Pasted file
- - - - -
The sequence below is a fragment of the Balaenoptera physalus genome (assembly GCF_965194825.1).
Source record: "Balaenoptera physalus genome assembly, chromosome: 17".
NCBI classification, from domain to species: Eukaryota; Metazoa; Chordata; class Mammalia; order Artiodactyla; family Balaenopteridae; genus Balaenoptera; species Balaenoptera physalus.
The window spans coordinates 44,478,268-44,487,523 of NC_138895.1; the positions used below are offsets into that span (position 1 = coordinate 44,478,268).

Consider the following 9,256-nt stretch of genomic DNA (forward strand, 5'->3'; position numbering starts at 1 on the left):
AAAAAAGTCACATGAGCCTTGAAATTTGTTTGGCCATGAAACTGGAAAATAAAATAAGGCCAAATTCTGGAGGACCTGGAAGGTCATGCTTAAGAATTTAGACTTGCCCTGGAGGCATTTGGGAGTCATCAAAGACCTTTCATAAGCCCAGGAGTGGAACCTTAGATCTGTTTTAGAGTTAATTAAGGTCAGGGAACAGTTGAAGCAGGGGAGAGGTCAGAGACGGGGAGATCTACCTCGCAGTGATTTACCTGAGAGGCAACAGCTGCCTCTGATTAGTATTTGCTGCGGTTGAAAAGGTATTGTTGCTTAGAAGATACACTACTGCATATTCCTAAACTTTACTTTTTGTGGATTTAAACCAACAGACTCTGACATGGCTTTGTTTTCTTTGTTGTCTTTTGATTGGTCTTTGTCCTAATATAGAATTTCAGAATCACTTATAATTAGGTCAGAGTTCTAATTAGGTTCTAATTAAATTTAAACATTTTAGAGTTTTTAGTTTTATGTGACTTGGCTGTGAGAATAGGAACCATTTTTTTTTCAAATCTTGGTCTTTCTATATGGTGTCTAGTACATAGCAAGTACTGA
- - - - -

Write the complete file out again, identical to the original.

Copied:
The sequence below is a fragment of the Balaenoptera physalus genome (assembly GCF_965194825.1).
Source record: "Balaenoptera physalus genome assembly, chromosome: 17".
NCBI classification, from domain to species: Eukaryota; Metazoa; Chordata; class Mammalia; order Artiodactyla; family Balaenopteridae; genus Balaenoptera; species Balaenoptera physalus.
The window spans coordinates 44,478,268-44,487,523 of NC_138895.1; the positions used below are offsets into that span (position 1 = coordinate 44,478,268).

Consider the following 9,256-nt stretch of genomic DNA (forward strand, 5'->3'; position numbering starts at 1 on the left):
AAAAAAGTCACATGAGCCTTGAAATTTGTTTGGCCATGAAACTGGAAAATAAAATAAGGCCAAATTCTGGAGGACCTGGAAGGTCATGCTTAAGAATTTAGACTTGCCCTGGAGGCATTTGGGAGTCATCAAAGACCTTTCATAAGCCCAGGAGTGGAACCTTAGATCTGTTTTAGAGTTAATTAAGGTCAGGGAACAGTTGAAGCAGGGGAGAGGTCAGAGACGGGGAGATCTACCTCGCAGTGATTTACCTGAGAGGCAACAGCTGCCTCTGATTAGTATTTGCTGCGGTTGAAAAGGTATTGTTGCTTAGAAGATACACTACTGCATATTCCTAAACTTTACTTTTTGTGGATTTAAACCAACAGACTCTGACATGGCTTTGTTTTCTTTGTTGTCTTTTGATTGGTCTTTGTCCTAATATAGAATTTCAGAATCACTTATAATTAGGTCAGAGTTCTAATTAGGTTCTAATTAAATTTAAACATTTTAGAGTTTTTAGTTTTATGTGACTTGGCTGTGAGAATAGGAACCATTTTTTTTTCAAATCTTGGTCTTTCTATATGGTGTCTAGTACATAGCAAGTACTGA